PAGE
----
The Samurai of Japan: Warriors, Mercenaries, and Loyal Servants - Research Paper Example

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YOUR NAME CLASS The Samurai of Japan: Warriors, Mercenaries, and Loyal Servants The country of Japan, while today a unified and peaceful country with a strong global economy, was not always so. There was once a time when Japan was nothing more than a fractured country of lands existing under a rigid and strict feudal system that placed people into distinct classes based on profession and birthright (Louis and Ito 18)…
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The Samurai of Japan: Warriors, Mercenaries, and Loyal Servants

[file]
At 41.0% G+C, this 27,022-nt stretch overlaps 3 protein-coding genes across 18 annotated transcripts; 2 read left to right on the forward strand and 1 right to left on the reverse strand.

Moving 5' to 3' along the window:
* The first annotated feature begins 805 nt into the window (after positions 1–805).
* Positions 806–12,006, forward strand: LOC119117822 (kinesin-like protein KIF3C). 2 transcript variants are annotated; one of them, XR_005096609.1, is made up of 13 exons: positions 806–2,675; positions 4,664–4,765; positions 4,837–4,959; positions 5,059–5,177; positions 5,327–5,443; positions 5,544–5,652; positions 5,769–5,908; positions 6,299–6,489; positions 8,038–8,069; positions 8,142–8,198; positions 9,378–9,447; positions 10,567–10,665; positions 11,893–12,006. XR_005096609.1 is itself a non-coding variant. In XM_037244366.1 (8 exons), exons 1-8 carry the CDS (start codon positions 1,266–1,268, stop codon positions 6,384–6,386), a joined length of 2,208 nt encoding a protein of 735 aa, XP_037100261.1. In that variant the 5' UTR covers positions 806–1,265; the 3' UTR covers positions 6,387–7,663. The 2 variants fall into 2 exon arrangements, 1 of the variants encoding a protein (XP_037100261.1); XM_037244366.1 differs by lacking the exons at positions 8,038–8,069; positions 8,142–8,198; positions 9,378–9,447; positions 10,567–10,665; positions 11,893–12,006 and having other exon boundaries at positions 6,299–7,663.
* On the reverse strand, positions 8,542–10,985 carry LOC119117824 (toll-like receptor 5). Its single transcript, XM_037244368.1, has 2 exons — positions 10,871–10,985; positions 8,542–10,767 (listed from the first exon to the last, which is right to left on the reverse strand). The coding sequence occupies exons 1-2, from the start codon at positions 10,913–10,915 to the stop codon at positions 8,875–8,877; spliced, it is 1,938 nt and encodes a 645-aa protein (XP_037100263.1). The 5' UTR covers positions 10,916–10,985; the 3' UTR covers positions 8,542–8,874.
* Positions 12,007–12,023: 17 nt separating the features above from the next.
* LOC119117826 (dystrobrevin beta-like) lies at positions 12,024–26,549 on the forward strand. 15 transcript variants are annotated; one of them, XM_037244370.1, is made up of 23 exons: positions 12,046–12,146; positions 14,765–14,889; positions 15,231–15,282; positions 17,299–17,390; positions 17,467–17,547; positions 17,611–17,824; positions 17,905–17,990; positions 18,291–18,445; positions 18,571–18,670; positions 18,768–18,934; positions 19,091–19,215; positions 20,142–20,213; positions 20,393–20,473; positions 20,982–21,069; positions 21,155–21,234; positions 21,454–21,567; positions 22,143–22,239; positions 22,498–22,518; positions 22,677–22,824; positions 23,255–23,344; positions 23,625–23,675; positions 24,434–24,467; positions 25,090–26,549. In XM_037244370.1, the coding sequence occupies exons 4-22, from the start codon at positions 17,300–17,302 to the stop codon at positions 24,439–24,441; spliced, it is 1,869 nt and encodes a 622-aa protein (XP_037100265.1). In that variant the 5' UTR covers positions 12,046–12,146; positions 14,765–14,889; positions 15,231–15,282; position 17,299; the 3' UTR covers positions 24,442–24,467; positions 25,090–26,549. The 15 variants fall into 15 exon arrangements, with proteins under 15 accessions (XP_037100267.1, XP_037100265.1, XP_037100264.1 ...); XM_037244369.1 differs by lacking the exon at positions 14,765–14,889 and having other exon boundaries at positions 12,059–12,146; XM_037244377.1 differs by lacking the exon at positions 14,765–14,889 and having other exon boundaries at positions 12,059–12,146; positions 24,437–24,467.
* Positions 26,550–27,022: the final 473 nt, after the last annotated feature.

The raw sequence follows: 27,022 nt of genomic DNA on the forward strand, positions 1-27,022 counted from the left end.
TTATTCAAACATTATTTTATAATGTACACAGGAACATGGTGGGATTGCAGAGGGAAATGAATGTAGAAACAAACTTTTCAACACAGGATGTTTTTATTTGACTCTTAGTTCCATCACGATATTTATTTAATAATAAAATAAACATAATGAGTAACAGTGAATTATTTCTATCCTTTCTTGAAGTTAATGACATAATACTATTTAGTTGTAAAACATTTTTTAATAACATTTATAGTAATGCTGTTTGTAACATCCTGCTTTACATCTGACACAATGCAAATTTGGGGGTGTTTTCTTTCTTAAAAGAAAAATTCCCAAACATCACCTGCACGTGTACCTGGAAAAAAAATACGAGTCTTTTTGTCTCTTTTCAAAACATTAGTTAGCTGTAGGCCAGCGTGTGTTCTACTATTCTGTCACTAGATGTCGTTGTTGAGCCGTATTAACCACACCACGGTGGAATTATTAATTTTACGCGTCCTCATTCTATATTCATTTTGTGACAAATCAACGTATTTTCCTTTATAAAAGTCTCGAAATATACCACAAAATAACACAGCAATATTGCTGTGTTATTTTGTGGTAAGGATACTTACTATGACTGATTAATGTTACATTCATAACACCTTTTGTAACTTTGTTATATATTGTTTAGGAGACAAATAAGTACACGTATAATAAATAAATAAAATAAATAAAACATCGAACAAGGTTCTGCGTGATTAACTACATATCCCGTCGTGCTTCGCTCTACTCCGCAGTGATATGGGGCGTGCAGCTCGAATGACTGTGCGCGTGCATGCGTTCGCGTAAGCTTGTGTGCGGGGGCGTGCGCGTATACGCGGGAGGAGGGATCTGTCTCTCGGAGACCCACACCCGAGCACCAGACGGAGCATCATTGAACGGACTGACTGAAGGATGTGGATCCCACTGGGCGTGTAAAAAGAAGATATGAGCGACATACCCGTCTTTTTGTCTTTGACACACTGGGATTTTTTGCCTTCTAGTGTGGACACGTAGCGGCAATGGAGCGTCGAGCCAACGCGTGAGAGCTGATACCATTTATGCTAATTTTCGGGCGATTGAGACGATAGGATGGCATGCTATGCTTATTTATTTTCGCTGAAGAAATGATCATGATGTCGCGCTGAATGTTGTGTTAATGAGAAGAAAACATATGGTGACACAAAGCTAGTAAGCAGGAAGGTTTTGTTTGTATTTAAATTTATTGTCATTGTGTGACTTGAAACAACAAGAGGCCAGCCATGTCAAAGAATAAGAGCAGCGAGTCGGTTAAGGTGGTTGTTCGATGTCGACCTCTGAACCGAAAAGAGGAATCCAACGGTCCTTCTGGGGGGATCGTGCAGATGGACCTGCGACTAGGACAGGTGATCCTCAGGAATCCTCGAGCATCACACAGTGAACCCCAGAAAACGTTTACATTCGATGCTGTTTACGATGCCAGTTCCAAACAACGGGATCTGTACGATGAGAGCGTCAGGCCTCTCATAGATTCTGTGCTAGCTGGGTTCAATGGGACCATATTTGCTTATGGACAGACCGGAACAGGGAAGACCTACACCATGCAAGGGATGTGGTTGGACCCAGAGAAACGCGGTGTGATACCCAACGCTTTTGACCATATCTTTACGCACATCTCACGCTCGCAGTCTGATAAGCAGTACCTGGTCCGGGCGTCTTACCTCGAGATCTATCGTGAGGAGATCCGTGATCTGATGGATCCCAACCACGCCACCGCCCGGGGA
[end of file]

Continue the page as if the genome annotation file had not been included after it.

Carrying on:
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Download file to see previous pages The samurai, a warrior of the highest class during the time of the feudal system in Japan, could be either a hired mercenary or a lifelong indentured servant to the daimyo he served (Turnbull 157). Through whatever task he undertook, whether he served one master or many throughout his lifetime, the samurai was expected to live his life with honor, commitment, and courage through an uncompromising code of ethics. It is not known exactly where samurai actually started from in Japanese history. The word itself comes from the now-obsolete verb saburau, which means “to serve” (Bryant and McBride 3). Though historical records are many and varied, it is believed that their forerunners were those who were involved in military exploits into the country of Korea during the seventh century (Turnbull 9). Within the country of Japan through the first seven centuries, power was held by those that took it by force, until in approximately 663 A.D. the first emperor considered to hold divine and godlike status, Emperor Timmu, took the throne (again by force) and began to build the military strength of the country (Lay). A conscripted peasant army was established, and both soldiers and horsemen were trained in sword fighting, crossbows, and catapults (Lay). Along with raising horses on the central plains, warriors were sent to the north of the country to guard the lands from barbarian attacks (Lay). The emperor believed that a strong military led to a stronger country, and from these border guards evolved the class of samurai in Japan. The samurai were by far not the first military power in Japan, but they were the best known. They are considered to be the first military specialists in Japanese history and the first to claim to be “professional warriors” (Ikegami 41). The most often-seen image is of a samurai in battle, either on horseback or on foot, using a sword to cause a great deal of pain to a supposed enemy (Ikegami 42). Possibly the most interesting factor about samurai is that, while they did indeed serve the daimyo unswervingly, they also managed to develop their own class in feudal Japan, a class that gained power as that of the aristocracy actually declined (Ikegami 48). This does not mean that the samurai led any sort of uprising; rather, the two classes existed side by side, with the aristocracy handling the political or more “civilized” political facets of ruling the country, while the samurai tended to military matters (Ikegami 49). In this way, Japan was able to keep peace with those outside of the country, while still warring for power and land within itself. Being a samurai held great prestige and power. Though originally a class in which anyone could aspire to, by the mid-twelfth century the class had become hereditary only, and those not born to samurai culture could attain no hope of ever becoming one (Louis and Ito 22). Samurai were expected to follow a code of moral ethics known as bushido, which outlined how they lived their lives. The code stressed a quiet life when not on the battlefield, embodying the ideals of service and loyalty to a master, self-discipline, and living in a respectful manner (Hanel 10). Samurai ...Download file to see next pagesRead More
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